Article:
The role of Young Kate Burton — originated by American Horror Story vet Sarah Paulson in Season 6 — will now be played by Army Wives‘ Sally Pressman. I’m told Paulson’s AHS: Freak Show shooting schedule precluded her from returning, which led the show to reach out to Pressman.


Variety: In Creative Pursuits, Two of a Kind Trumps a Lone Wolf
It can only happen in the movies: While a couple of weeks ago, Rocket the Raccoon was the superhero of the moment, he has been replaced by David Fincher, Christopher Nolan and Alejandro Gonzalez Inarritu. In reinventing itself every fall, Hollywood is still selling brands, but those brands shift dramatically, from comicbook heroes to cinema auteurs. The process of elevating filmmakers to such status raises intriguing questions: Are we really doing directors (or audiences) a favor? Or are we misrepresenting the filmmaking process and, in doing so, prompting top talent to fashion quirkier, less accessible work?


Twitter to Launch Targeted Ads for Movies
Here’s how it would work: If a studio had a sci-fi epic coming out, it could tell Twitter to show its ads to people who have been chatting about Guardians of the Galaxy. Twitter will then display the ads to people who are not only talking about Guardians — but also to people who have been engaging about related key words, such as characters Groot and Rocket. The studio wouldn’t have to specify those words itself, just the movie title.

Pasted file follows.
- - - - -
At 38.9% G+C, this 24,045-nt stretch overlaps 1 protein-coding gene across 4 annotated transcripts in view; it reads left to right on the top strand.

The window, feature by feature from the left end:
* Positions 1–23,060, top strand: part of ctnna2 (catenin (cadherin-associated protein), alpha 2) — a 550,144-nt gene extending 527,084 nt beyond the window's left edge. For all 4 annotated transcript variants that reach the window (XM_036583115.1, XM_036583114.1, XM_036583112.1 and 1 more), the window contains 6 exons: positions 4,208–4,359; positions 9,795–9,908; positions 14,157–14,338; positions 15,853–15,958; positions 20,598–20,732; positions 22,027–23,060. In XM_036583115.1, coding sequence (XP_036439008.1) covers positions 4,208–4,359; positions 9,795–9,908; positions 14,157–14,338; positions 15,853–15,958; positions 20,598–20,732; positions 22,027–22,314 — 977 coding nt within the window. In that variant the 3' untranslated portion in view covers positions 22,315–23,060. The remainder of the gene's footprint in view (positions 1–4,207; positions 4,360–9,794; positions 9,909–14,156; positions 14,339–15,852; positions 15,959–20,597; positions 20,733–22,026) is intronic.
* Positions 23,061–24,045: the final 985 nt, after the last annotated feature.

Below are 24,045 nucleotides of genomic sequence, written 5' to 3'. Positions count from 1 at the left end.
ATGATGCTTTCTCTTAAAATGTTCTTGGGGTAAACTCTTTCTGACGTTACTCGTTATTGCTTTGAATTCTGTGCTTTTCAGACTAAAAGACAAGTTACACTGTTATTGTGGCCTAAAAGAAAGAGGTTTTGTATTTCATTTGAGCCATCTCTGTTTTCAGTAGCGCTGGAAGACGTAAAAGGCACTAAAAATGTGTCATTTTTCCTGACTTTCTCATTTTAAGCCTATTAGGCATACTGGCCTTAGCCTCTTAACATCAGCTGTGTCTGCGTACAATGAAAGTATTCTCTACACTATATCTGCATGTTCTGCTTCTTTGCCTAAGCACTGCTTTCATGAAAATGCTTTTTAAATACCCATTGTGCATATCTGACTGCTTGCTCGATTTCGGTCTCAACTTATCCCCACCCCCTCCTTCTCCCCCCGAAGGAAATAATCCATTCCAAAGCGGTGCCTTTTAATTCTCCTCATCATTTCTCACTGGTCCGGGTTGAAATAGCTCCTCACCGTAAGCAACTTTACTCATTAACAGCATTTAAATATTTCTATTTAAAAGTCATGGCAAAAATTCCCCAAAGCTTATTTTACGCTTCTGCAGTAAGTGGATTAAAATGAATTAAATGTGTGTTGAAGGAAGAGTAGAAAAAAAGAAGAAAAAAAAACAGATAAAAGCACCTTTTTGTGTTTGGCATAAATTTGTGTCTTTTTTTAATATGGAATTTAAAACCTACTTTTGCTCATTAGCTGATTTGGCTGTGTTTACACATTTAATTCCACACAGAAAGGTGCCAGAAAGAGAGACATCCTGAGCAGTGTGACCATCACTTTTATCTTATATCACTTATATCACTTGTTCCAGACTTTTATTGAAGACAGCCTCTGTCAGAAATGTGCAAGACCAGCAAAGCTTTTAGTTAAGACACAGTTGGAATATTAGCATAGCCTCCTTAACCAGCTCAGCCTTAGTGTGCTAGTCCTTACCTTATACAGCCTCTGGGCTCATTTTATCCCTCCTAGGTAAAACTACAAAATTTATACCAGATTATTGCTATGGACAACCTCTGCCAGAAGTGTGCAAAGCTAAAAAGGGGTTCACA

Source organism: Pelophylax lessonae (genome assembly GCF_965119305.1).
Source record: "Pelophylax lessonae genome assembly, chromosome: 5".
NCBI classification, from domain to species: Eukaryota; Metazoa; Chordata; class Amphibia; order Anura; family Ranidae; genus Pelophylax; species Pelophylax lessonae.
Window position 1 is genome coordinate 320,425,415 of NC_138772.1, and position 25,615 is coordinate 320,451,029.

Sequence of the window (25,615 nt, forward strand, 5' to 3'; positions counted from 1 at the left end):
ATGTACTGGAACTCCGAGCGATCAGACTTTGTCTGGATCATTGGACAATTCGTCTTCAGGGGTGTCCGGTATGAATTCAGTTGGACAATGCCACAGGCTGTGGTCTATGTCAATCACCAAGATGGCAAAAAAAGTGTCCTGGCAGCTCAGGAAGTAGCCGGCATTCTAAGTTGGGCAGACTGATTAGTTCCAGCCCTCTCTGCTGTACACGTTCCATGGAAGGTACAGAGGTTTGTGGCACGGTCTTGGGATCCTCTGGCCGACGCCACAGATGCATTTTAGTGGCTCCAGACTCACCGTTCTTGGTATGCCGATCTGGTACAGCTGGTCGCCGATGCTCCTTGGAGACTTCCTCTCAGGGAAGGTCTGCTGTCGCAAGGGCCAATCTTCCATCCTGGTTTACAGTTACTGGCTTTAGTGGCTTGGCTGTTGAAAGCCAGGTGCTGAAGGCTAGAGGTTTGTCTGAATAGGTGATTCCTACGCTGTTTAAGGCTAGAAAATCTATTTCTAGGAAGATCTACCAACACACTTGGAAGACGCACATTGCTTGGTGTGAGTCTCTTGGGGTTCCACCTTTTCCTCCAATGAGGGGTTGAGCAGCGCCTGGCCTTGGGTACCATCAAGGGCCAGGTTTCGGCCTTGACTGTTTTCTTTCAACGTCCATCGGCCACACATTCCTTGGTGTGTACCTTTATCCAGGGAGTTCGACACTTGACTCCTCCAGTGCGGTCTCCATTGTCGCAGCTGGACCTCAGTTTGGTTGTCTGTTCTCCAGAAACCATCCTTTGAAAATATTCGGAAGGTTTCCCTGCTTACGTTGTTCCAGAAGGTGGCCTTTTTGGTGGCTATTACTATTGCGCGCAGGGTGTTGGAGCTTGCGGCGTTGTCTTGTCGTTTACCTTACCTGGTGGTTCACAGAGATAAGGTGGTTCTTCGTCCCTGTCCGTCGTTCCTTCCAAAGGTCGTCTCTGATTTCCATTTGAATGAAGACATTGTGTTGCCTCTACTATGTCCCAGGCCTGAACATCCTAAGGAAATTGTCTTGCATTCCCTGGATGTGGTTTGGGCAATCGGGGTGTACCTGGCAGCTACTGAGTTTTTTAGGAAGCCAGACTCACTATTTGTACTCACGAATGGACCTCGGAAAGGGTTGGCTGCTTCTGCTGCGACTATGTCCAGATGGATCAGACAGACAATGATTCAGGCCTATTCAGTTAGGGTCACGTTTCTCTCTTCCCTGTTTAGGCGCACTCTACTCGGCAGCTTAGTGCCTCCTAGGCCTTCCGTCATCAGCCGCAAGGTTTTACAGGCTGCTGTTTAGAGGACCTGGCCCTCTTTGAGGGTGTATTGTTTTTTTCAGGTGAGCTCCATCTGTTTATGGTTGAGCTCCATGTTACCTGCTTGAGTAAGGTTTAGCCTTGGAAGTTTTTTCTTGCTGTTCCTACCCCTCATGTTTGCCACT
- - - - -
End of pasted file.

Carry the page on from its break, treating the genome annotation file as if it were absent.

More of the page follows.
(video) Ellen Page and Kate Mara Make the Perfect Team in "Tiny Detectives"
Funny or Die’s new video "Tiny Detectives" has made a joke between Ellen Page and Kate Mara from earlier this year into a watchable thing that is much more entertaining than the recent True Detective casting news.


(essay) Gilding the Small Screen: or, “Is it just me or did TV get good all of a sudden?” by Javier Grillo-Marxuach
What I have observed in 20-plus years as a member of television’s middle-class, and believe to be the true reasons for TV’s emergence as the pre-eminent, thought-provoking, visually stimulating, character-revealing mass medium of the early 21st century is the result of a number of interdependent factors. All these factors are primarily external to the actual business of creating televised narrative; and none of them have anything to do with anyone’s personal greatness. Hard as it may be to admit, those of us working in television today may merely be the lucky surfers of a three-crested wave of socio-techno-psychological change.


FAA Expected to Permit Use of Drones on Film Sets
The Federal Aviation Administration is expected to announce on Thursday that it will allow the restricted use of unmanned aircraft, or drones, on movie and TV locations.

Salon: The millennial is dead: How an irrepressible stereotype was finally supplanted
Only 15 percent of millennials are motivated by meaningful work, whereas close to 40 percent are motivated by acquiring more money. “We did research a few years ago and it showed Gen Y chose meaningful work over money,” Schawbel said. “And now it’s money because of how much they’re struggling in the economy.”